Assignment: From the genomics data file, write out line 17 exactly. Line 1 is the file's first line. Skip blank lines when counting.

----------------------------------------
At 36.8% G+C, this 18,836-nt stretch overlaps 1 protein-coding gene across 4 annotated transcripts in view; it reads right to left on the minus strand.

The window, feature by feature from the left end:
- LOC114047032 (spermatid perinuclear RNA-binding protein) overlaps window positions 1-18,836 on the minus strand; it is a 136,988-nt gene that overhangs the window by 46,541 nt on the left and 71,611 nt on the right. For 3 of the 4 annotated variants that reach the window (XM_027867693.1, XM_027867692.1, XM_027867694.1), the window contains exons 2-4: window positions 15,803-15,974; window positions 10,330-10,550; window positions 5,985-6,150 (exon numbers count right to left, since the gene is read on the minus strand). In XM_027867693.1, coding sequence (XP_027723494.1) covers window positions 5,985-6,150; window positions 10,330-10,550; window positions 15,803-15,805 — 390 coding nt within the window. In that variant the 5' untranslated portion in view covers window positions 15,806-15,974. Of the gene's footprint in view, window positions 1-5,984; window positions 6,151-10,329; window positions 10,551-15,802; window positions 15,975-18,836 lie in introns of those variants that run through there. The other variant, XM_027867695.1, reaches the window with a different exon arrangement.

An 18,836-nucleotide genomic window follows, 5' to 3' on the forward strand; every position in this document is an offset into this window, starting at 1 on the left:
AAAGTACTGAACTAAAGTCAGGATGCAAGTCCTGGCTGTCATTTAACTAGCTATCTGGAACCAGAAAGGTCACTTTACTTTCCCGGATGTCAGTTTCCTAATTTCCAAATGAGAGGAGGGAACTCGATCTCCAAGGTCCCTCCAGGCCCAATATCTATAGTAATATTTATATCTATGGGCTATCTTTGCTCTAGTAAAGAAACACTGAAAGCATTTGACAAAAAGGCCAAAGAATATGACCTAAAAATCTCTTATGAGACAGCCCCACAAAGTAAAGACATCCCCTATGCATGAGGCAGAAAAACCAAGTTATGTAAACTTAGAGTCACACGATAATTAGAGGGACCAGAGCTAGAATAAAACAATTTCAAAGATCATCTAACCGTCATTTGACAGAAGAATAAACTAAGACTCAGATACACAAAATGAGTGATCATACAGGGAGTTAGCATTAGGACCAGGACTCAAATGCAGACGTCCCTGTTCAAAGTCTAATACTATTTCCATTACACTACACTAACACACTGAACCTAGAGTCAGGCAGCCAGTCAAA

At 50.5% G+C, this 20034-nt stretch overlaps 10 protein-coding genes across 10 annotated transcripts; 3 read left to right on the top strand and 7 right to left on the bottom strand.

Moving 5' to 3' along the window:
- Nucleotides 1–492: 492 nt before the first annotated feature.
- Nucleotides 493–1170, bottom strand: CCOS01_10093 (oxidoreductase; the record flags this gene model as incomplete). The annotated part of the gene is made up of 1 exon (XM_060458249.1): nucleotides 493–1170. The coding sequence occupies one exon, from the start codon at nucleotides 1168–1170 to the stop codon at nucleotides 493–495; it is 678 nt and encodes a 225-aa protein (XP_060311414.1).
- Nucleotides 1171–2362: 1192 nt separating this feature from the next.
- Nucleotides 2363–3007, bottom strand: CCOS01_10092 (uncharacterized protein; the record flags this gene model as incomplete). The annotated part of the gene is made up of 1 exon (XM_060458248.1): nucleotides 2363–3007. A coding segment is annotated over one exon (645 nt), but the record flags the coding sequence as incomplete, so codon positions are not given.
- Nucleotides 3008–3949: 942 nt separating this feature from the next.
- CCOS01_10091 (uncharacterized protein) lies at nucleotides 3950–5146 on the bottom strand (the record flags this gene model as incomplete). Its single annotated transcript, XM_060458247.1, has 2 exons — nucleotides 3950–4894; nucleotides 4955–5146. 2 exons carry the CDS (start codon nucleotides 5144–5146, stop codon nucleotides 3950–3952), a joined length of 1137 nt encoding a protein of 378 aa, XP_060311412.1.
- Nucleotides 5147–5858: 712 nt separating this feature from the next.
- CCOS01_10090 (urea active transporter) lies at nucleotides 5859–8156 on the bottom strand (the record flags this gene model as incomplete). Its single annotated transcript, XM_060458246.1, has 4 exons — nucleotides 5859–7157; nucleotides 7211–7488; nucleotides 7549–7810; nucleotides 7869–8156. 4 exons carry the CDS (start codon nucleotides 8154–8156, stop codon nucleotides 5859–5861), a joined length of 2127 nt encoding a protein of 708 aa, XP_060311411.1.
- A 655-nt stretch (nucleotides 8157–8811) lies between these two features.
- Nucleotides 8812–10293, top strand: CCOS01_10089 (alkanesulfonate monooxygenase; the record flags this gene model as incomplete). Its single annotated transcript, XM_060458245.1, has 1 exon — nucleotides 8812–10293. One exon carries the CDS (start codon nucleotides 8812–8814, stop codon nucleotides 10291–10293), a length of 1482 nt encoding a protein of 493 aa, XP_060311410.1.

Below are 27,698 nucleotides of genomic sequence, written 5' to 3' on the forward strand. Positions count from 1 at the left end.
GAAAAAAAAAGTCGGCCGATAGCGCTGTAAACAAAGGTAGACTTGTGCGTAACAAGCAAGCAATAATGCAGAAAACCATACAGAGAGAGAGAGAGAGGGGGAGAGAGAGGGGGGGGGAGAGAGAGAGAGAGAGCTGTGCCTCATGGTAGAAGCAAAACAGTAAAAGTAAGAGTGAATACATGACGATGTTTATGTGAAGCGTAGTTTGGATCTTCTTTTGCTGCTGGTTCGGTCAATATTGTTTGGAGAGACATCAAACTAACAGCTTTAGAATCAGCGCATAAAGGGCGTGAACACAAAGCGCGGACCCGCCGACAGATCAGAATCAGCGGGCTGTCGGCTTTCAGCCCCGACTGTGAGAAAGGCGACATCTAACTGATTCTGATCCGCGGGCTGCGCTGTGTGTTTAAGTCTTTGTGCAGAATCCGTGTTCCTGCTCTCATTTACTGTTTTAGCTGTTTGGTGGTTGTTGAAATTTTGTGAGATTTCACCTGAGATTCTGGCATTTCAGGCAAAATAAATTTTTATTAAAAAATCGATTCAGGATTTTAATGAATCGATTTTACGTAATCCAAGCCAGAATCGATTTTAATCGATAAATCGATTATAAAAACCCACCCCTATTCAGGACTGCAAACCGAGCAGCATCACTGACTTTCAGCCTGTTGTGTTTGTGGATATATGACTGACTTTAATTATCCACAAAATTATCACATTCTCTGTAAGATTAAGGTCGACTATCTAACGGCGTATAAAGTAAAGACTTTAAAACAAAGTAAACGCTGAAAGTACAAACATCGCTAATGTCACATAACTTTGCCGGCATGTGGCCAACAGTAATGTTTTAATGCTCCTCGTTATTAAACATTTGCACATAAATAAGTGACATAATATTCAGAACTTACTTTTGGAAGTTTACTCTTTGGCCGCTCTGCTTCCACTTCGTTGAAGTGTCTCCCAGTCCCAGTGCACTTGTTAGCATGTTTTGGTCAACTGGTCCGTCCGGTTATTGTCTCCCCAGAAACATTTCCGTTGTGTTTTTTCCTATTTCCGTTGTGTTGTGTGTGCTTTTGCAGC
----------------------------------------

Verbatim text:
- Nucleotides 8812–10293, top strand: CCOS01_10089 (alkanesulfonate monooxygenase; the record flags this gene model as incomplete). Its single annotated transcript, XM_060458245.1, has 1 exon — nucleotides 8812–10293. One exon carries the CDS (start codon nucleotides 8812–8814, stop codon nucleotides 10291–10293), a length of 1482 nt encoding a protein of 493 aa, XP_060311410.1.